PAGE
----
Sa-Rah employs the meal as a teachable moment and instructs En-Uk on the etiquette of utilizing a useful eating utensil to adjust one's necktie at the table.

And an exciting day comes to its happy end, or so we must believe, for no other images were forwarded to me by my lovely wife, who 'appears' in the above photos solely as my own adopted point of view.

For I have learned that adapting to her perspective on things works out best for me in the long run . . .

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At 10:01 AM, Anonymous Anonymous said...

Your children look like they are enjoying every moment of their time with kin in the Ozarks. Will your daughter keep her mushroom cut or is she looking forward to growing out her hair when she starts homeschooling?

At 10:09 AM, Blogger Horace Jeffery Hodges said...

Well, she hates her mushroom cut, so she'll certainly let it grow, but I'm not sure what style she likes.

Yes, they are enjoying their time, and tomorrow's images will show actual fishing.

Jeffery Hodges

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At 6:35 PM, Anonymous Anonymous said...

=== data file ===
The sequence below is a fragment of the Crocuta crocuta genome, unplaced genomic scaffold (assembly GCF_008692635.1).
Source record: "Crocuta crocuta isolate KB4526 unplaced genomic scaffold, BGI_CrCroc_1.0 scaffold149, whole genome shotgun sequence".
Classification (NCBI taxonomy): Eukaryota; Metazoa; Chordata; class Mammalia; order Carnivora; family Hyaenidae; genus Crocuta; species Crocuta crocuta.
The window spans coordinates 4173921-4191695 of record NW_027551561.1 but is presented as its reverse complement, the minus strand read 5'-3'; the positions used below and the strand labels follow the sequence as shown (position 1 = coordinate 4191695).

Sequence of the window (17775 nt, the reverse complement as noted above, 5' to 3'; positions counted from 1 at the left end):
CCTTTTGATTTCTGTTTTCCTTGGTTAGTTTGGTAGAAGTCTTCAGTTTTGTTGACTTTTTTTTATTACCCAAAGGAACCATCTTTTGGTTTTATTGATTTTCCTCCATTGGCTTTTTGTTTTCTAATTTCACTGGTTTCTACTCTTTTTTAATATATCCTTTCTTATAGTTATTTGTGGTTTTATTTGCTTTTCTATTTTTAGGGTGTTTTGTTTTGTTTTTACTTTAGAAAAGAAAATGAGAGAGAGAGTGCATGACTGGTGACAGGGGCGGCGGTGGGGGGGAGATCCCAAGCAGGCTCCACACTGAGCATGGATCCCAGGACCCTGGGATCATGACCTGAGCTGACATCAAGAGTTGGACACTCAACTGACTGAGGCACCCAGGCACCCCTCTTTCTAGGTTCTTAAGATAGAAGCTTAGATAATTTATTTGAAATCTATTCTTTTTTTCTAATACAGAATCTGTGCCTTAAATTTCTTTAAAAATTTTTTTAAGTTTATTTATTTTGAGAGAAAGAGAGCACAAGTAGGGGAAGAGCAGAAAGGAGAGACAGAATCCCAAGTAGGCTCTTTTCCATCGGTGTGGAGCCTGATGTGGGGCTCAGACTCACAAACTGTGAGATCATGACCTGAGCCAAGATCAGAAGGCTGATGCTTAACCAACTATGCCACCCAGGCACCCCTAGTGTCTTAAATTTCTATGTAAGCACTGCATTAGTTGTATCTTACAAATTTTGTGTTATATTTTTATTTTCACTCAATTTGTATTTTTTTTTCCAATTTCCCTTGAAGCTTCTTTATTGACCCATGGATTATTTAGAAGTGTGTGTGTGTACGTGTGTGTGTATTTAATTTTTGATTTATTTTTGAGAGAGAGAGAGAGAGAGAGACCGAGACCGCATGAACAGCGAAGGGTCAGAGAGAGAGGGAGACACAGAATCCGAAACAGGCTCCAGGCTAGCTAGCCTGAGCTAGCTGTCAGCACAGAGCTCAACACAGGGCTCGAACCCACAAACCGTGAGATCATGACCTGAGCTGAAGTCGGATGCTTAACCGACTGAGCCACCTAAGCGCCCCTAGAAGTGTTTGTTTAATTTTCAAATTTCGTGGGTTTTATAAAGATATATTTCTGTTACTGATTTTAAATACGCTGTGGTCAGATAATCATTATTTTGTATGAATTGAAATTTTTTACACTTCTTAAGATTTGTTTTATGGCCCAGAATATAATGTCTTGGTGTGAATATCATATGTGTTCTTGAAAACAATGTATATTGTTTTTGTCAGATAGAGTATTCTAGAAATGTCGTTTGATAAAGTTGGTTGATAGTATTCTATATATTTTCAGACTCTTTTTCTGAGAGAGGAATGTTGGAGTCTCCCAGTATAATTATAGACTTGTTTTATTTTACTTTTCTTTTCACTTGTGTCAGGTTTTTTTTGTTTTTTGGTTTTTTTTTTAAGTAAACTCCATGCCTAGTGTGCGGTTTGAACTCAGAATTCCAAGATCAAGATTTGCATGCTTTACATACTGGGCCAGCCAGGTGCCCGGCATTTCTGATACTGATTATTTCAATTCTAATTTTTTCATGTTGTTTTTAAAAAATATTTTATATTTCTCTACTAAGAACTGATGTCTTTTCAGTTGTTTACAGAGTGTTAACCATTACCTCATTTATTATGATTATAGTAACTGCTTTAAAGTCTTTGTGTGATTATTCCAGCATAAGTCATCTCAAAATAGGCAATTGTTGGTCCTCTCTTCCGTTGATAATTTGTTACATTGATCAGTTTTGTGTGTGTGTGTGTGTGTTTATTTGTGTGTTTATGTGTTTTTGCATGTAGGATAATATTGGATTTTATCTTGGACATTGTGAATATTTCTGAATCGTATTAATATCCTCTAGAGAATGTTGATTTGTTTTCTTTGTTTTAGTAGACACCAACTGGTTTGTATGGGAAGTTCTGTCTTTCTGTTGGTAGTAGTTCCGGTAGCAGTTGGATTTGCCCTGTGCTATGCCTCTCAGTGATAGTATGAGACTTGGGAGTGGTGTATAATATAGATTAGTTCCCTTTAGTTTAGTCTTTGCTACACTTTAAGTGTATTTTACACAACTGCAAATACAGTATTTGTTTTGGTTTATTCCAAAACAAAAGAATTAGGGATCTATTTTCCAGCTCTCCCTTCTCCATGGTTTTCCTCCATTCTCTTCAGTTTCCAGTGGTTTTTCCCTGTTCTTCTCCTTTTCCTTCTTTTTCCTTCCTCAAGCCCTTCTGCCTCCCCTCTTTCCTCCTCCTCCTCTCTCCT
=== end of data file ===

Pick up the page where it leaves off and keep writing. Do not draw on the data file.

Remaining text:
I'm glad they're having a good time! Sarah looks adorable with any kind of hair (I once saw her in a wig, I think) so I hoep she doesn't hate the mushroom cut too much!

Also, I hope you are enjoying your summer with books.

Cheers from Canada,


At 6:54 PM, Blogger Horace Jeffery Hodges said...

Thanks, Melissa. I'd relay your kind words about Sa-Rah's haircut . . . but she so negative about being a mushroom that I fear even your praise would earn a scowl!

I am enjoying my scholarly solitude (but simultaneously missing my family and the experiences together), and I hope that you are enjoying your family visit in Canada.

Jeffery Hodges

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At 9:32 PM, Blogger Bill said...

I did a magnify on En-Uk and Sa-Rah's plates-good to see the youngsters are wolfing down fries, hamburgers (where's the cheese and onion, En-Uk?), deep fried catfish and hushpuppies (Sa-Rah, you've gotta spice em up with that Tabasco sauce).
And a question-is that Salem's South Fork Restaurant? If so, they've recently sheet rocked over the beautiful wood walls.

At 1:41 AM, Blogger jeanie oliver said...

Was she required to have her hair cut like that for school? I'm just curious. I love the cut, but was trying to figure out from comments if she was made to do this.

At 5:29 AM, Blogger Horace Jeffery Hodges said...

Yeah, Bill, that's the famous South Fork Restaurant. Didn't I mention that point? I hadn't noticed the remodeling, but I'll take a look.